Swiss perspectives in 10 languages

Youth crime on the rise

Police say much of Switzerland's youth crime stems from arguments that degenerate into violence Keystone

An increase in youth crime in Switzerland has sparked calls for a radical rethink about how the problem is tackled.

According to the latest federal figures, 11,000 convictions were handed out to teenagers and children in 2000. Almost half were for drug use, while a third were for theft.

In canton Fribourg, where the authorities say the situation is no different from other parts of the country, youths between the ages of seven and 18 committed nearly half of all crimes in 2001 – up from a third the year before.

“There is no denying there has been an increase in youth crime,” Laurent Eggertswyler, head of the cantonal police’s youth brigade, told swissinfo. “Though much of it stems from arguments degenerating into fistfights.”

Violence in its various guises accounts for just 11 per cent of youth crime in Switzerland, yet many people feel threatened by the behaviour of some youngsters.

Violent language

Eggertswyler says this is especially true among the elderly, but he argues that this has always been the case. “What has perhaps changed the most is the language, which can be extremely violent. Even young girls use words that most people wouldn’t expect to hear from them.”

Other specialists confirm this impression. Philippe Cotting, director of the Release youth centre in Fribourg, believes teenage violence has been blown out of proportion.

“The real problem is a lack of communication between generations, and people tend to be afraid of what they don’t understand,” he says. “There is a lot of work still needed to bring the generations together.”

For Viviane Chatêl, a sociologist at Fribourg University, the sense of unease felt by teenagers and adults alike stems from the changes taking place in society.

Changing society

“There is no respect between the generations because people have become more selfish,” she says. “People also want to show they are unhappy because they often have no social standing, or no job.”

Philippe Cotting supports this theory. He says many youngsters feel excluded by the system, from jobs, from school, and this insecurity can sometimes spark off violent behaviour.

However, among the teenagers themselves there is little concern for their own personal safety. “I can walk around Fribourg at night without feeling threatened,” stresses Arnaud, a local high school student.

“I have never had any problems, so Fribourg seems to be a quiet town as far as I’m concerned. If there is any violence, it’s probably just a few people causing trouble.”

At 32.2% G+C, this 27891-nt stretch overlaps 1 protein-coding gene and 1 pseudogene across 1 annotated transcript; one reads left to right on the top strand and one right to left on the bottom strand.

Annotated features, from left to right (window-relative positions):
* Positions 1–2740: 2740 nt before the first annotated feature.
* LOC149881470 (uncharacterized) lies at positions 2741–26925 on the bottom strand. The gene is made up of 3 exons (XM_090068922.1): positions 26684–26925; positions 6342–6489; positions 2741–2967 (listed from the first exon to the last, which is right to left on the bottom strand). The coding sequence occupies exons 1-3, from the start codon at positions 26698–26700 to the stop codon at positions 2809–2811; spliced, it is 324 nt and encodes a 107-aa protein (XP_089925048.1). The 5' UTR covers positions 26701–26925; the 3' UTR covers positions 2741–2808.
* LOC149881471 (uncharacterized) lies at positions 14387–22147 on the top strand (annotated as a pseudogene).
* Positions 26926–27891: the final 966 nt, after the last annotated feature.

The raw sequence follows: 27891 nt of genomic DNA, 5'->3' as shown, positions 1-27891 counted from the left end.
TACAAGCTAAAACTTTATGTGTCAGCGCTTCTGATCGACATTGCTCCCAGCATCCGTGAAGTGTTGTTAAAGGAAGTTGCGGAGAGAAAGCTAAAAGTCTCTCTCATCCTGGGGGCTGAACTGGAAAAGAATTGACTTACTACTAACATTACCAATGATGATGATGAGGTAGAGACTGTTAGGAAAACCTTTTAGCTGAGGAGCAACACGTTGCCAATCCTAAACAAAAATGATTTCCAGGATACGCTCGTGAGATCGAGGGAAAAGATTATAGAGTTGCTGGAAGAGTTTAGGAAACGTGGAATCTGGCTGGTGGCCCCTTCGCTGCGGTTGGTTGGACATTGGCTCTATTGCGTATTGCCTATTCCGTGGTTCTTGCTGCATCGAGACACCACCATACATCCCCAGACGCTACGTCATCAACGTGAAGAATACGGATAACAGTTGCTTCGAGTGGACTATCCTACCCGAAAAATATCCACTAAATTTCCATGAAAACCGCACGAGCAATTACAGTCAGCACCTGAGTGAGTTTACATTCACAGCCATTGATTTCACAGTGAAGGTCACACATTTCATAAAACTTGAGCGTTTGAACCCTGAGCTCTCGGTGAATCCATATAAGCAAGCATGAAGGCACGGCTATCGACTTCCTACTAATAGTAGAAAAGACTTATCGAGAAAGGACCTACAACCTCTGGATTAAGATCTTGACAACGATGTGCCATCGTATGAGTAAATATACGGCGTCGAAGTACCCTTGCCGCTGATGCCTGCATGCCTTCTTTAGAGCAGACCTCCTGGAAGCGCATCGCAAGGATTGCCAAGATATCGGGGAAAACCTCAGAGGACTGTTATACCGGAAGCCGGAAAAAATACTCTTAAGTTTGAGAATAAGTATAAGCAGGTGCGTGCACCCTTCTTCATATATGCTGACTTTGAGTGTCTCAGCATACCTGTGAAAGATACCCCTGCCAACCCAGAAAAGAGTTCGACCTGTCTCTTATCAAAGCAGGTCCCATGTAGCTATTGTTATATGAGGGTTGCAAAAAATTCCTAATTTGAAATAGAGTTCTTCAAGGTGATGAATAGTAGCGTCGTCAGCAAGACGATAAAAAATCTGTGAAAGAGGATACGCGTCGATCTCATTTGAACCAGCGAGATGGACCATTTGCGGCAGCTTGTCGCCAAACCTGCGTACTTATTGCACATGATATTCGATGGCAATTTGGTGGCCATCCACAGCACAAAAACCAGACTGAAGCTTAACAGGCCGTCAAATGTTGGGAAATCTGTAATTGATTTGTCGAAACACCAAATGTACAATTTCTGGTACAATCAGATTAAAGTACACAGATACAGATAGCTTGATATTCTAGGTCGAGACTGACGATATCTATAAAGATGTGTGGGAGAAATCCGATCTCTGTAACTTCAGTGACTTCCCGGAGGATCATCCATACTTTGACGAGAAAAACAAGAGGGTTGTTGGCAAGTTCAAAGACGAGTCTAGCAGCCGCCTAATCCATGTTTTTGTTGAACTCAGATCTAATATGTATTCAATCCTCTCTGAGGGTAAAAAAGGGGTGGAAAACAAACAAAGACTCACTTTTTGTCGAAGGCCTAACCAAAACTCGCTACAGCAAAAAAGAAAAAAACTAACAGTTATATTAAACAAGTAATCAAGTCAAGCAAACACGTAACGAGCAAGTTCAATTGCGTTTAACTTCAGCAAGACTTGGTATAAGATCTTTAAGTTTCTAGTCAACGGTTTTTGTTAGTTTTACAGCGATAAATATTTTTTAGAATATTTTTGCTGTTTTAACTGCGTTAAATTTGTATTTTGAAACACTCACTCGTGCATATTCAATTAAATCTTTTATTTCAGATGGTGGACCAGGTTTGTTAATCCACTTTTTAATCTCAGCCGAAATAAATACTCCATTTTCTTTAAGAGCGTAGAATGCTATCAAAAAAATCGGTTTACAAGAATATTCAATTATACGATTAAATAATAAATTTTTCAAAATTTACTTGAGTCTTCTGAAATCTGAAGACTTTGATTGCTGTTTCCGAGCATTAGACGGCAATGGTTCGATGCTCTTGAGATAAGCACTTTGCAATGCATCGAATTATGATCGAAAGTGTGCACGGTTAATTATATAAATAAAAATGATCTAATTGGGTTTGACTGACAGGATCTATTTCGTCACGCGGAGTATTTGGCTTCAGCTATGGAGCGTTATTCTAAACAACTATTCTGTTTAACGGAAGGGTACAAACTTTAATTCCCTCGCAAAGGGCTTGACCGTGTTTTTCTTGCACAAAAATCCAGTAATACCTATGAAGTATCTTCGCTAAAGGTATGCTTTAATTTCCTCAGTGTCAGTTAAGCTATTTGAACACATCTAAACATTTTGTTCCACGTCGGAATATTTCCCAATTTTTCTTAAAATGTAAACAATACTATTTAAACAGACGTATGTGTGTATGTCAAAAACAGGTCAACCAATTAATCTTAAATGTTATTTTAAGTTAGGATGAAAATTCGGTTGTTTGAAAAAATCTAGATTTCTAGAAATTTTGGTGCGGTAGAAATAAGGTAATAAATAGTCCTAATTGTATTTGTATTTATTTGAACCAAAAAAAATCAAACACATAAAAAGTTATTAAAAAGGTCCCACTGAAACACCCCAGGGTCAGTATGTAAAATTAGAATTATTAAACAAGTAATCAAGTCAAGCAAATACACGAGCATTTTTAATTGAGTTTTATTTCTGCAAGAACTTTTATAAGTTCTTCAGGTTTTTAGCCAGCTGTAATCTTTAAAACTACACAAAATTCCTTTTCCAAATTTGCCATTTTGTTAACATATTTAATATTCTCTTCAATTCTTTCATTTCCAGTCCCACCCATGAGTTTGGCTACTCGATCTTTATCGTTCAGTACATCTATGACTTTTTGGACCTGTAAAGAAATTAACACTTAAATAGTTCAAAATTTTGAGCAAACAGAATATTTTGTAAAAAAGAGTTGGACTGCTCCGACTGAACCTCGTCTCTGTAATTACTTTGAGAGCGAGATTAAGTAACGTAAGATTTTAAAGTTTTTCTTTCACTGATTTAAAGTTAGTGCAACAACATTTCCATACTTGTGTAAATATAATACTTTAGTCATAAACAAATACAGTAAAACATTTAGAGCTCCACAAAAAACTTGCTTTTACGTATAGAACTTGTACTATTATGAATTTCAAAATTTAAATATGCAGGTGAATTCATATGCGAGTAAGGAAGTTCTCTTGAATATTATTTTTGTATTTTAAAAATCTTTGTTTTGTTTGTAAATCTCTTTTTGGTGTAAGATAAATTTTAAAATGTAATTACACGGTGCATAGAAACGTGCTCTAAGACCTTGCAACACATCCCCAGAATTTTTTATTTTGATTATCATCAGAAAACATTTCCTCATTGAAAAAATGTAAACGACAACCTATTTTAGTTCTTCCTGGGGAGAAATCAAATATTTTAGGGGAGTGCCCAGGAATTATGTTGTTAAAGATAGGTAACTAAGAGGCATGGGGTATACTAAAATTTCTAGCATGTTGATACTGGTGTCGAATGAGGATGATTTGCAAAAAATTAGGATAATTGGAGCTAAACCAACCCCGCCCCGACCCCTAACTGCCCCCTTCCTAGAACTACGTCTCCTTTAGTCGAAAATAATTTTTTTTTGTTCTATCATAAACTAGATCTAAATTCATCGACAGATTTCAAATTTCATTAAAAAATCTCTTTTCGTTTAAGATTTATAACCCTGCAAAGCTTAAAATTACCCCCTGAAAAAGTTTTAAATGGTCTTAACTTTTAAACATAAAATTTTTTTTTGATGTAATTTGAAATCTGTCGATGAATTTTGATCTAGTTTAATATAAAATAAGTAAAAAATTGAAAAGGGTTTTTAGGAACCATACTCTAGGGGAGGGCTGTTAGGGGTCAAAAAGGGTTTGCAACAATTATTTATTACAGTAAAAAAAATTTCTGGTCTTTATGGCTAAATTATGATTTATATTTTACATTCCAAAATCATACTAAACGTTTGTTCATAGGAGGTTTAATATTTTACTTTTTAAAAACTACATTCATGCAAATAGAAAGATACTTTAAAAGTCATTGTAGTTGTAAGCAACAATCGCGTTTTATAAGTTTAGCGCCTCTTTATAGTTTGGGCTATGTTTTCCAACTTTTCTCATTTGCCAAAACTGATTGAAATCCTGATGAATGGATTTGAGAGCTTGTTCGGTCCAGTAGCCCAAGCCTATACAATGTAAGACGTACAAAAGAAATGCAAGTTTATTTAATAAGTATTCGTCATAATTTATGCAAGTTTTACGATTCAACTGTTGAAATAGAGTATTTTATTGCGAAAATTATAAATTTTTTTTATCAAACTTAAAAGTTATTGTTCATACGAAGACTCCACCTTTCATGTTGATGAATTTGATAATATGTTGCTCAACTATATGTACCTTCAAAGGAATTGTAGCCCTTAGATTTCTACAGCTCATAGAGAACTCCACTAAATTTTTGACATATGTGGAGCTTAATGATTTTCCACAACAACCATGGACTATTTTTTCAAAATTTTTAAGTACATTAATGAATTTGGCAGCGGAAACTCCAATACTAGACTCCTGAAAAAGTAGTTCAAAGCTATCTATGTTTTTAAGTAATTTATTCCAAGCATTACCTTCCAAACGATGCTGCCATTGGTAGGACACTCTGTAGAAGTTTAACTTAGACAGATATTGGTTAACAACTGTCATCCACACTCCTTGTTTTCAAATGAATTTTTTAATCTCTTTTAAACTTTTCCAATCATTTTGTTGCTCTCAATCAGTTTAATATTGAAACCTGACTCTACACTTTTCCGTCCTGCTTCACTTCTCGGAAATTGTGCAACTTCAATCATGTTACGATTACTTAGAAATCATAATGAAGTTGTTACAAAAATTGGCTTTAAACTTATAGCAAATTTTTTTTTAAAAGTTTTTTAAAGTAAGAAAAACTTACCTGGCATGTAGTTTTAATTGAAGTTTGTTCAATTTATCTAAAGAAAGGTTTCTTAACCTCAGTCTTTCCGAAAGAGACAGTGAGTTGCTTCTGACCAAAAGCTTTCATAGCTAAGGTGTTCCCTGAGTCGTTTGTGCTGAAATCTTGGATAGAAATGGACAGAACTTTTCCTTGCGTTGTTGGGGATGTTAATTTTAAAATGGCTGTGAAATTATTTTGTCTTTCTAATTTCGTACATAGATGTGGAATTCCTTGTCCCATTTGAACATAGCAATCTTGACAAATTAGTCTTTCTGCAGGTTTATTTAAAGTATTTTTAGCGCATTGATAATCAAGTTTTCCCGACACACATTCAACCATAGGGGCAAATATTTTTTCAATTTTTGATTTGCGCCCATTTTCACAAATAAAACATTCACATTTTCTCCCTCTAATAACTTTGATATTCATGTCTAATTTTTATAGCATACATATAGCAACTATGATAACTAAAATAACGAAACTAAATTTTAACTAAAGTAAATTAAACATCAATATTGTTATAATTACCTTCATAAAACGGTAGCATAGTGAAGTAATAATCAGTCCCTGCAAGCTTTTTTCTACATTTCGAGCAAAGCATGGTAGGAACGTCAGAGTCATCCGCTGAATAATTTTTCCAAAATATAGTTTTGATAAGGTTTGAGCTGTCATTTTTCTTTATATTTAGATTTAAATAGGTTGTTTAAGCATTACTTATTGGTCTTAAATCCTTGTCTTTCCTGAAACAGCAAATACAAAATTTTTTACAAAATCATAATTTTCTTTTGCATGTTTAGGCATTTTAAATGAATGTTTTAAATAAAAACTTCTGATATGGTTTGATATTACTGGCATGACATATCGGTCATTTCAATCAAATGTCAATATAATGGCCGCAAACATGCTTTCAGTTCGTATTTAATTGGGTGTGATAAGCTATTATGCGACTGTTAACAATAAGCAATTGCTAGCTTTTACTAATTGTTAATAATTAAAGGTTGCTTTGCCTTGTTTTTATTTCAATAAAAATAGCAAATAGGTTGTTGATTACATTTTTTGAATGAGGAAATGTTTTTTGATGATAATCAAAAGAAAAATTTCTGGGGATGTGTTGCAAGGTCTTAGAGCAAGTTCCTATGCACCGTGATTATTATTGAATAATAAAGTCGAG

According to the federal statistics office, Switzerland’s youth crime rate is low when compared with other western European countries – as it is for offences involving adults.

More crimes reported

The office’s Renate Storz blames the increase in convictions on the fact that more and more crimes are being reported – something the Swiss did not do in the past.

Police also pour cold water on the idea that the streets have become a playground for juvenile delinquents. They say they rarely have to deal with repeat offenders and blame incidents on “just a few characters who insist on having a reputation”.

“Usually a teenager has one brush with the law, and after that we don’t see them anymore,” reveals Eggertswyler.

However, a growing concern for police is the amount of crime committed by foreign teenagers. In some cantons, such as Fribourg, they are often three times more likely to be involved in some kind of illegal activity.

“The reasons these youngsters get into trouble always seem to be the same,” says Eggertswyler. “They are destabilised, they have family issues and educational problems.”

Young offenders

The authorities often have a hard time getting their message through to these young offenders, especially when their parents refuse to cooperate.

Eggertswyler says that when parents are called in to talk about their children’s problems, his officers are often told they have no right to try to educate their offspring.

In canton Fribourg, as elsewhere, authorities and specialists are searching for ways of stemming youth crime despite a lack of available resources.

“We only have a small number of police officers for this task, and we can only do some educational work,” says the head of the canton’s youth brigade.

A few weeks ago, Fribourg’s seven district prefects called for a “zero tolerance” policy for juvenile crime, but observers say they failed to propose any real solutions.

“The problem with zero tolerance policies is that they leave no room for manoeuvre,” says Philippe Cotting. “They cut short any form of communication, and youngsters will only feel that they are not respected.

“I think it is just another form of repression, and it shows no desire to tackle the problems of youth crime at their source. Youngsters will respect strict rules and regulation, but only if you communicate with them.”

by Scott Capper

Deeply Read

Most Discussed

In compliance with the JTI standards

More: SWI certified by the Journalism Trust Initiative

You can find an overview of ongoing debates with our journalists here . Please join us!

If you want to start a conversation about a topic raised in this article or want to report factual errors, email us at

SWI - a branch of Swiss Broadcasting Corporation SRG SSR

SWI - a branch of Swiss Broadcasting Corporation SRG SSR